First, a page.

I have never fought shy of telling anybody of what my wife has because nine times out of ten that’s all the explanation they need. I would say that, you know, my wife now has no problem with telling people. It was just in the early days; either it wasn’t labelled for us yet or she hadn’t got her head around it yet to be able to say, so she now no longer has a problem with saying and once we’d started to do that it was, we found it easier because rather than trying to explain the symptoms, which was what we had to do before, we can just say, “She has MS.” 
 

Anthony didn’t want to read too much because he knew that he would tend to ‘pick out the worst bits’ and that would ‘put him on a downer.’

Anthony didn’t want to read too much because he knew that he would tend to ‘pick out the worst bits’ and that would ‘put him on a downer.’

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We have found the MS Society website useful, particularly when people talk about their experiences and the overriding thing that you find is everybody is different with it. You know, the old phrase, no two people are, you know, affected the same, boy, does that apply to MS. There is no two cases that are the same, although there are similarities, and it’s finding people who’ve got similar, where the condition has manifested itself in a similar way, and how it’s affected them and what they’ve found to help is useful. 

I would have to say honestly, that my wife looks up on the internet more than I do but that’s not to say that I haven’t looked up myself and read quite a bit on the subject because we’re both big readers and we must have every book that’s ever been published on the subject in the house. And what will often be the case is that my wife will pick out some relevant point from a book and I will read that section and keep going.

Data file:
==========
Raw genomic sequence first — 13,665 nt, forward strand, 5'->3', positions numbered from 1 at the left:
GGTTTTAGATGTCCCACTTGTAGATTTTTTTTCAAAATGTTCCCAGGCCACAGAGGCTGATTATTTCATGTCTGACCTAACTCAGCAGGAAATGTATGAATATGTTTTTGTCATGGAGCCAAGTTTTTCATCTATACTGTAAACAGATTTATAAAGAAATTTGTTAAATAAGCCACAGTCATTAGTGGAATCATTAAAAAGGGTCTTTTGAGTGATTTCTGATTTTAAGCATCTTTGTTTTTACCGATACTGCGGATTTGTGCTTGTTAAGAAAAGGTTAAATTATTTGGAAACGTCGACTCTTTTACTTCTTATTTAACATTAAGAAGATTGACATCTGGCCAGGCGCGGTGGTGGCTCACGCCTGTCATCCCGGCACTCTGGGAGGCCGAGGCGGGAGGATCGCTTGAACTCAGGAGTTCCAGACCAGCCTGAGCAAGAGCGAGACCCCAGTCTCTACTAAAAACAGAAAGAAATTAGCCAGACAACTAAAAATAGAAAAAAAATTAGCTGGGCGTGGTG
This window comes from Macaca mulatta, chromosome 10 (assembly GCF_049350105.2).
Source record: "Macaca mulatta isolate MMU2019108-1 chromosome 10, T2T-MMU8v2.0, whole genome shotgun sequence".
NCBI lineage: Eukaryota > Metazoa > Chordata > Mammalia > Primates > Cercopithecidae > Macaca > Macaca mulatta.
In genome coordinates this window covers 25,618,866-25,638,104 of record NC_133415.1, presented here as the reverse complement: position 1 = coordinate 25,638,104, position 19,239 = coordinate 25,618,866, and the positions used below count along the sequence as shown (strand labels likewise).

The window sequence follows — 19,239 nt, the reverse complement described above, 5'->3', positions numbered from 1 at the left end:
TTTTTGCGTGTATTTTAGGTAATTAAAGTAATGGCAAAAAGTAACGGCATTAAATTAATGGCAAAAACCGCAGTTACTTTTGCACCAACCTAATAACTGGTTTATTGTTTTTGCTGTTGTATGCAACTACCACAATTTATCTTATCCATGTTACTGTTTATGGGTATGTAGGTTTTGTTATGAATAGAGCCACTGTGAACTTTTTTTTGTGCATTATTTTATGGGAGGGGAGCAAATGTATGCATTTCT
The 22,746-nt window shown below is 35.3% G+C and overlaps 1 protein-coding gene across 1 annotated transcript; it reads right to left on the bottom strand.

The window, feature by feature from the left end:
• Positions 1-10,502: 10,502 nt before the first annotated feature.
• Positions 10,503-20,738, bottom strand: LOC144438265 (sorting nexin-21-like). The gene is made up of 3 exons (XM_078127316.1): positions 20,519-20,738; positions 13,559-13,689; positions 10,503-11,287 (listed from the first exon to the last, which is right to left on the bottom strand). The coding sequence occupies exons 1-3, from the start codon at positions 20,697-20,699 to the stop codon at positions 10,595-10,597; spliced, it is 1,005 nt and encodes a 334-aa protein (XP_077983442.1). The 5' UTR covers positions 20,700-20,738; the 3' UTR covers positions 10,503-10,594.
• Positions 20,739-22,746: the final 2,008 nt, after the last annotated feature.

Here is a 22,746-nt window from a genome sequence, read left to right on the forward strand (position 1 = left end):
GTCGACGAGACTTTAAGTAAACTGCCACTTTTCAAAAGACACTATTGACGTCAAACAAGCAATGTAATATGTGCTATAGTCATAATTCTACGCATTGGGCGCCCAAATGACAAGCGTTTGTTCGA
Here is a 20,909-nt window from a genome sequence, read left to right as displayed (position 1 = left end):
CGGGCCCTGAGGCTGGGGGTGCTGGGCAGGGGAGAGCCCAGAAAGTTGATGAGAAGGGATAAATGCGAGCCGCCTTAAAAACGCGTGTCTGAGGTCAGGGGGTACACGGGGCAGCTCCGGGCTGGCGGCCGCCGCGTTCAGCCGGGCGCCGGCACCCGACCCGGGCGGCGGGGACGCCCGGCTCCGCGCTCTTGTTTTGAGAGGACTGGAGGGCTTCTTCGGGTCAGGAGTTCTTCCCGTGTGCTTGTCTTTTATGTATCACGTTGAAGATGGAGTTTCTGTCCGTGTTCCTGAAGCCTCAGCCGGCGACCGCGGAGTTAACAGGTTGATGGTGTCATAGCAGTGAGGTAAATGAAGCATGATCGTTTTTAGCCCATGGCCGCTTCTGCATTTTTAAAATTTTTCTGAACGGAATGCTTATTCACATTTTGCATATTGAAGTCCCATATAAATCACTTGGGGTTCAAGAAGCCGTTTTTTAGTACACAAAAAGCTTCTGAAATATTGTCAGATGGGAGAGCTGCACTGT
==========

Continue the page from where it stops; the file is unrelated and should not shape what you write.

There is another side to it whereby I don’t want to read too much about it because I think it’s natural to pick out the worst bits of everything that you read and realise that, you know, not all of this is going to apply to, to my wife. Yes, she, has her problems with it but, like I said before, there’s a lot of people who, for whom MS has made their lives a hell of a lot worse and I find it, to be honest with you, quite difficult to read sometimes and certainly puts me on a downer. And that’s probably the reason why I haven’t read up on everything as much as my wife has. 
 

As her symptoms progressed, the doctor suggested to Anthony’s wife that she might have treatment with an interferon. She decided against it for the time being, but appreciated having the drugs explained in detail.

As her symptoms progressed, the doctor suggested to Anthony’s wife that she might have treatment with an interferon. She decided against it for the time being, but appreciated having the drugs explained in detail.

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My wife now sees an MS specialist, as well as our GP, and she enquired of my wife as to whether she’d considered a course of regular medication as opposed to what she does at the moment, which is still the steroids, although she doesn’t have an intensive course in hospital any more. She takes them orally. 

All the time or just when she has a flare up?

Just when she has a relapse she takes still a pretty high dose and then when she’s finished the main course has some less powerful ones to bring her back down off it. And the MS specialist the MS doctor, she suggested that, you know, it might be an idea to start looking at these now. This was after the last episode about eighteen months ago and she suggested that it’d be an idea to look at it in more detail, see if it’s something that you wanted to go with and it certainly wasn’t the scary thing that, as she explained to my wife, it wasn’t the scary thing that my wife thought it was. And the other misconception that we both had was that once you’re on these drugs, that’s it. You can never come off them. That was purely our misconception. We hadn’t read up in any detail, at that stage, about regular courses of medication because it’s not something that, you know, a road that we wanted to go down. And a woman came to the house and she demonstrated the different syringes, needles, call them what you like.